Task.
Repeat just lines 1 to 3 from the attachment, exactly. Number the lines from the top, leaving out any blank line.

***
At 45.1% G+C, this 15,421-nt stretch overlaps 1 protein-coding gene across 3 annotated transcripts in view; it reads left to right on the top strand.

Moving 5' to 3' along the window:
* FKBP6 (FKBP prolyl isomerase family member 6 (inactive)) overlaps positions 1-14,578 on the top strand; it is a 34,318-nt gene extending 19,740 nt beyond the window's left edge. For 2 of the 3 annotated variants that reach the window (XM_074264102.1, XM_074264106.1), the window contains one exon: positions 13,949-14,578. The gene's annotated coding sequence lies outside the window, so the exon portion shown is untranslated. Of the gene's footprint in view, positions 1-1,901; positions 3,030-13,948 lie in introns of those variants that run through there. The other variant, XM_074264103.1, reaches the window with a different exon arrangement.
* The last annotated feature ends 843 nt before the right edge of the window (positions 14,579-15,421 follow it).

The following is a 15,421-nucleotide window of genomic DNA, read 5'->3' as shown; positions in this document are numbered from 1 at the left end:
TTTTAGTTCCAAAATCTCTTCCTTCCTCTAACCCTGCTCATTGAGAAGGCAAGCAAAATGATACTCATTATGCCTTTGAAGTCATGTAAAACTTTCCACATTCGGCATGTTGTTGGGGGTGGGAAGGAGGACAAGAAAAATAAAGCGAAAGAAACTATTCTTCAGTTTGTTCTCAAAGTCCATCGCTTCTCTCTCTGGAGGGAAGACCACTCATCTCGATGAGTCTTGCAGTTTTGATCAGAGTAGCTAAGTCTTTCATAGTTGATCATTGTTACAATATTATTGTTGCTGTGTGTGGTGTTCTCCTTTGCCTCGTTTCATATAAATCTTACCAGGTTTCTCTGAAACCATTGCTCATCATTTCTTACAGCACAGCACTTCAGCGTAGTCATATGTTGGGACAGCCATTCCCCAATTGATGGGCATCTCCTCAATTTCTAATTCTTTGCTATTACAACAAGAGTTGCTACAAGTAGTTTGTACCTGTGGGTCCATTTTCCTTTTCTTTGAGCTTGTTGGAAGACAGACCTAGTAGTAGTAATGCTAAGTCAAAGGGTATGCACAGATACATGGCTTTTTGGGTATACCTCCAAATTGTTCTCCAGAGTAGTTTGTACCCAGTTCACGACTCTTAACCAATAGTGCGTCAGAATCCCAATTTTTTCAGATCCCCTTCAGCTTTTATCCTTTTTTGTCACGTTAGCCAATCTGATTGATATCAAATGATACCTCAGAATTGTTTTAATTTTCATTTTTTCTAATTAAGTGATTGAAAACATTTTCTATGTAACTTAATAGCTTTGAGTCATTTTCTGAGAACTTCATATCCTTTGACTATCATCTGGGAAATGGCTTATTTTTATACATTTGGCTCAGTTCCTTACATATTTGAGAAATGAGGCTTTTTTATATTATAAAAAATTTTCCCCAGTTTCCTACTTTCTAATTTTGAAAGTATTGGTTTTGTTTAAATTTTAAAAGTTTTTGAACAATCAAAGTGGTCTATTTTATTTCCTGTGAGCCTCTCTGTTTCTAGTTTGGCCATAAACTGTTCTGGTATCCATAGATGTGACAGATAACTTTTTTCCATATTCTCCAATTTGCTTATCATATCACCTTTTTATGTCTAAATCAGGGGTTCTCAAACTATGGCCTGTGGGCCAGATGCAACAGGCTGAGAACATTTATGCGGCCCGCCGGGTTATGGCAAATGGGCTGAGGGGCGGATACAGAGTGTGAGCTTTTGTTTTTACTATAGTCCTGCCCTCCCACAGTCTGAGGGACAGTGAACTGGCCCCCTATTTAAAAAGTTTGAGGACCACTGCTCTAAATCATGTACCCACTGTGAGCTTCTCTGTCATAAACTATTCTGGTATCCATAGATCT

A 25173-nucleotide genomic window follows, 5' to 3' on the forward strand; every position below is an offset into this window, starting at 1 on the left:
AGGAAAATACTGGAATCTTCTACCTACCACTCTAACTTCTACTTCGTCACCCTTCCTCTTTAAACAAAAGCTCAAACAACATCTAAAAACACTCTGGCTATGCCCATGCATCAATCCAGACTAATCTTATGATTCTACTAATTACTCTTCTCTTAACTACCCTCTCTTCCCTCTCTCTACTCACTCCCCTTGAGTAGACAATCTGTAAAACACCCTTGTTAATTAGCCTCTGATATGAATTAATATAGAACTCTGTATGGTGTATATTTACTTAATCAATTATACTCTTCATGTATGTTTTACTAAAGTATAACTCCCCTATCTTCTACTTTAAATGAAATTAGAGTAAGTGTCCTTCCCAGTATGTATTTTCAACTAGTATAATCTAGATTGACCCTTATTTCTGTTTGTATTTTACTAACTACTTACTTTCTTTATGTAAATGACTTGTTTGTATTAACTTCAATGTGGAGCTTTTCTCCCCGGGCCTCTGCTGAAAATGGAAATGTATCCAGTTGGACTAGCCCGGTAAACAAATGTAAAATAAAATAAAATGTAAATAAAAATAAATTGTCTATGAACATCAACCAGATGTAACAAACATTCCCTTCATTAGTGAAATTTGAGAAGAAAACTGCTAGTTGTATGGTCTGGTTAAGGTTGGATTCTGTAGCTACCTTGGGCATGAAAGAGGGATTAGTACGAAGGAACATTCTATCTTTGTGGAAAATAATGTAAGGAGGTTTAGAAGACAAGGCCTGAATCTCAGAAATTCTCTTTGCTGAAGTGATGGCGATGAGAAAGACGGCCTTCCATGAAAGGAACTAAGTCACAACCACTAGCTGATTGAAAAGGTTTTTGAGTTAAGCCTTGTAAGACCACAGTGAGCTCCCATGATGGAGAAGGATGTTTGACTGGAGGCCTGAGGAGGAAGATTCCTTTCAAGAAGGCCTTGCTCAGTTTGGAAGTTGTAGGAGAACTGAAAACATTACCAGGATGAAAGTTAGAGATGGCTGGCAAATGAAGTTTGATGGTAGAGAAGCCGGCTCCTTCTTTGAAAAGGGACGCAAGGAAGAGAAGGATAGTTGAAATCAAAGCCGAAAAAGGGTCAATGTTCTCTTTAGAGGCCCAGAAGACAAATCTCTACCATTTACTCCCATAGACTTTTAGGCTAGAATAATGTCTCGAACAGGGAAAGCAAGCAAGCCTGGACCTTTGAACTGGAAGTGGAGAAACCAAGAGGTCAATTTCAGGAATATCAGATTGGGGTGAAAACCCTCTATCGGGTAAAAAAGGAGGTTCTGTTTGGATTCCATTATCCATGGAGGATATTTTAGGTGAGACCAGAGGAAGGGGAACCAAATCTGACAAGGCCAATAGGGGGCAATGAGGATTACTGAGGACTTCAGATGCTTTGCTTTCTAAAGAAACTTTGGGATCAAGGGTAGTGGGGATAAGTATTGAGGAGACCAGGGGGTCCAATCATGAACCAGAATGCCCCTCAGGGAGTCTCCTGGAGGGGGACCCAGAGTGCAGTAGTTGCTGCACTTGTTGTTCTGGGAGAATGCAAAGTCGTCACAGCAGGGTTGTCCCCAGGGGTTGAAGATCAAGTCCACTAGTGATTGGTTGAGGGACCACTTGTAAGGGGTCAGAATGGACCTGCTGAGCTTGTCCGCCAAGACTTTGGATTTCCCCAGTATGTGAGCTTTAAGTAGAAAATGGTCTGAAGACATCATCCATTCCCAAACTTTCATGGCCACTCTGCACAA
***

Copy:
At 45.1% G+C, this 15,421-nt stretch overlaps 1 protein-coding gene across 3 annotated transcripts in view; it reads left to right on the top strand.

Moving 5' to 3' along the window:
* FKBP6 (FKBP prolyl isomerase family member 6 (inactive)) overlaps positions 1-14,578 on the top strand; it is a 34,318-nt gene extending 19,740 nt beyond the window's left edge. For 2 of the 3 annotated variants that reach the window (XM_074264102.1, XM_074264106.1), the window contains one exon: positions 13,949-14,578. The gene's annotated coding sequence lies outside the window, so the exon portion shown is untranslated. Of the gene's footprint in view, positions 1-1,901; positions 3,030-13,948 lie in introns of those variants that run through there. The other variant, XM_074264103.1, reaches the window with a different exon arrangement.